HC Deb 29 July 1879 vol 248 cc1525-6

asked the President of the Board of Trade, Whether his attention has been called to a relation in the "Times" of July 24th of an accident resulting in the loss of life of a stoker named Weeks, of the passenger steamer "Albert Edward," plying between Folkestone and Boulogne, in the attempt to save a suicide; whether the means of rescue by boats are, in his opinion, adequate as regards the number of passengers licensed to be conveyed in the steamers crossing the Channel; and, whether he is satisfied that the condition of and means of lowering the boats in case of collision or other accident are such as they should be?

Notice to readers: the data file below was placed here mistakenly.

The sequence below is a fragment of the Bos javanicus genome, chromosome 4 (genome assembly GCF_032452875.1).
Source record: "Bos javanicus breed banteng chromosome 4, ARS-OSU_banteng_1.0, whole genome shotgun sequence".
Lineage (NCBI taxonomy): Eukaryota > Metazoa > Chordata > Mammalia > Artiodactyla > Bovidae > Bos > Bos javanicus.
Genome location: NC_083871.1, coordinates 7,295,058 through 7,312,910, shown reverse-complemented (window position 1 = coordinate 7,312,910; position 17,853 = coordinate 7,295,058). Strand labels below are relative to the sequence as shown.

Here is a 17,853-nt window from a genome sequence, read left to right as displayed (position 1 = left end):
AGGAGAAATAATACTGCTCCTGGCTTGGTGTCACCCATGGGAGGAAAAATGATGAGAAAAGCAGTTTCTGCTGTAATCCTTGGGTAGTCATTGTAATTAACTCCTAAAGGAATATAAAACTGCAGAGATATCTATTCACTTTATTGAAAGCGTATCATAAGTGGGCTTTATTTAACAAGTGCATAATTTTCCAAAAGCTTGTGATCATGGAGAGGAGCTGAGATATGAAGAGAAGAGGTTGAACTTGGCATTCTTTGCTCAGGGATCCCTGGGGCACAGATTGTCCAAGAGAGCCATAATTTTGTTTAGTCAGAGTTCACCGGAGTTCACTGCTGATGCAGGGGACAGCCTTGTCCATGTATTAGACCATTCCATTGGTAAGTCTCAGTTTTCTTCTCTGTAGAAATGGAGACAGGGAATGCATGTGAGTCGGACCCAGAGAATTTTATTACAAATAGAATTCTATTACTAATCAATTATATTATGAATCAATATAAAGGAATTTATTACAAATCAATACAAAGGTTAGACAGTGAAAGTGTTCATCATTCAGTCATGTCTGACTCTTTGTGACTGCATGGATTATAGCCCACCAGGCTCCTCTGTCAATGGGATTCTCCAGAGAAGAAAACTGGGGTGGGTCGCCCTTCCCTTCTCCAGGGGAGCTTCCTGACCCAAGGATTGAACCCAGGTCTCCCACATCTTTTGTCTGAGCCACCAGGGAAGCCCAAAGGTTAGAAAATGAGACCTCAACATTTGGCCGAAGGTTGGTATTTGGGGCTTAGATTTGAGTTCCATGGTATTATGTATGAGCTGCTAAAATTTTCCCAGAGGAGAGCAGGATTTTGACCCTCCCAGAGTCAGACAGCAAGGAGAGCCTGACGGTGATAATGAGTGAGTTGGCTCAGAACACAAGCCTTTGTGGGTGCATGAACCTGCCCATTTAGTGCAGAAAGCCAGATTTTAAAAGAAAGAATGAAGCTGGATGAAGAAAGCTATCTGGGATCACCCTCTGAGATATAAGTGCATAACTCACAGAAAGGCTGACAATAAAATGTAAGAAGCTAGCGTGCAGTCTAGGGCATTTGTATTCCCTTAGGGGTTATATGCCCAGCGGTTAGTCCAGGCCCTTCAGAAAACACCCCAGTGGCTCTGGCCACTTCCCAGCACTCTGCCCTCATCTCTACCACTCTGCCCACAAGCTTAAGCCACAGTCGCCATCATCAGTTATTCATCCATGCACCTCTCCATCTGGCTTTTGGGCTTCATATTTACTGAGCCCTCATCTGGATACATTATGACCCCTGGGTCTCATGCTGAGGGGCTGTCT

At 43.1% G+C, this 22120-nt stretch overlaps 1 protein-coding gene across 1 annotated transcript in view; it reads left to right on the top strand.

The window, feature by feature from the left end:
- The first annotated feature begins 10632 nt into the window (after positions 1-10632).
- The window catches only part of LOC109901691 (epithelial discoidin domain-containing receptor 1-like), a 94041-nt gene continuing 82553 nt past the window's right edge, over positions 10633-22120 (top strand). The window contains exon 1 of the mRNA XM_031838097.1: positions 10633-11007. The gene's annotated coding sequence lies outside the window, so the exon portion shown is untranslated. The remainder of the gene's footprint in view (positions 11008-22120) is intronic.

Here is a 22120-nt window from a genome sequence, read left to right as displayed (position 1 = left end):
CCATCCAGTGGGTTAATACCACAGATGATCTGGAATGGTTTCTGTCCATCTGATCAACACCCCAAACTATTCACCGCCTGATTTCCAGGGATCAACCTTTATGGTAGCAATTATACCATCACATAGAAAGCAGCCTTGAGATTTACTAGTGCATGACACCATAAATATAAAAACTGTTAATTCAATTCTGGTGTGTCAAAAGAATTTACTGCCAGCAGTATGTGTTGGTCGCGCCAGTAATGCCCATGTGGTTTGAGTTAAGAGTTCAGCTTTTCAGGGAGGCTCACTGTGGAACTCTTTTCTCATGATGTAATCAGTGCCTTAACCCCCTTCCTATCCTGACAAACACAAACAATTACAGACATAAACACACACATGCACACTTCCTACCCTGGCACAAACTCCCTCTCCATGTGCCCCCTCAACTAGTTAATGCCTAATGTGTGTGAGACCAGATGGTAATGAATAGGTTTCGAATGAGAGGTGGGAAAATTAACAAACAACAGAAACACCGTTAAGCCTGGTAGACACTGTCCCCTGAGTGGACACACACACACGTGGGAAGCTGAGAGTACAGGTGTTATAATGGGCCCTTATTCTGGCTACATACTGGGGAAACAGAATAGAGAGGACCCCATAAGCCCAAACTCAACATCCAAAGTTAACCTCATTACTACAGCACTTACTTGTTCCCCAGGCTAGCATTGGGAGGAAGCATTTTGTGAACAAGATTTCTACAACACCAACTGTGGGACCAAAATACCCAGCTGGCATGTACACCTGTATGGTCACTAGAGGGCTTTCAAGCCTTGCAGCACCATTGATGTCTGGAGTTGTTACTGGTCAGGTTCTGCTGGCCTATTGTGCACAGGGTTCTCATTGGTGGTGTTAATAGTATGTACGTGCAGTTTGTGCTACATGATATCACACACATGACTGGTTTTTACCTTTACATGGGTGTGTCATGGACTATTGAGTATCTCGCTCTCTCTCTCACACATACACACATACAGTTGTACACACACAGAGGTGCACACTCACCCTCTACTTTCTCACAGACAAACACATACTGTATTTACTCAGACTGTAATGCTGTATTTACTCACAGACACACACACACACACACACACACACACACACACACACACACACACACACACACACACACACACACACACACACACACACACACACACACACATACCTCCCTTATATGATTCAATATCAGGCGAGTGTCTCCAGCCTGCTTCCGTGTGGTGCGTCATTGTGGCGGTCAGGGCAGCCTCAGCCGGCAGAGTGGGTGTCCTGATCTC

Sir, our attention has been drawn to the subject of the hon. Baronet's Question. An inquiry has been ordered by the Board of Trade into the circumstances of the melancholy loss of life on the occasion to which he refers, and until a Report has been received of that inquiry I should not like to pronounce an opinion upon the condition of the boats in the Channel steamers. With regard to the number of boats carried in each steamer, I think I answered a Question earlier in the Session, and I can only repeat what I then said—namely, that the Merchant Shipping Acts do not compel passenger ships to carry boats and rafts sufficient to accommodate the whole of their crews and passengers; that such a number of boats would seriously interfere with the management of the ship and even if they could be provided for on board ship it would be almost impossible to lower them in case of emergency. I may add that, as regards boats, their number and contents are settled by Statute according to the tonnage of the vessel.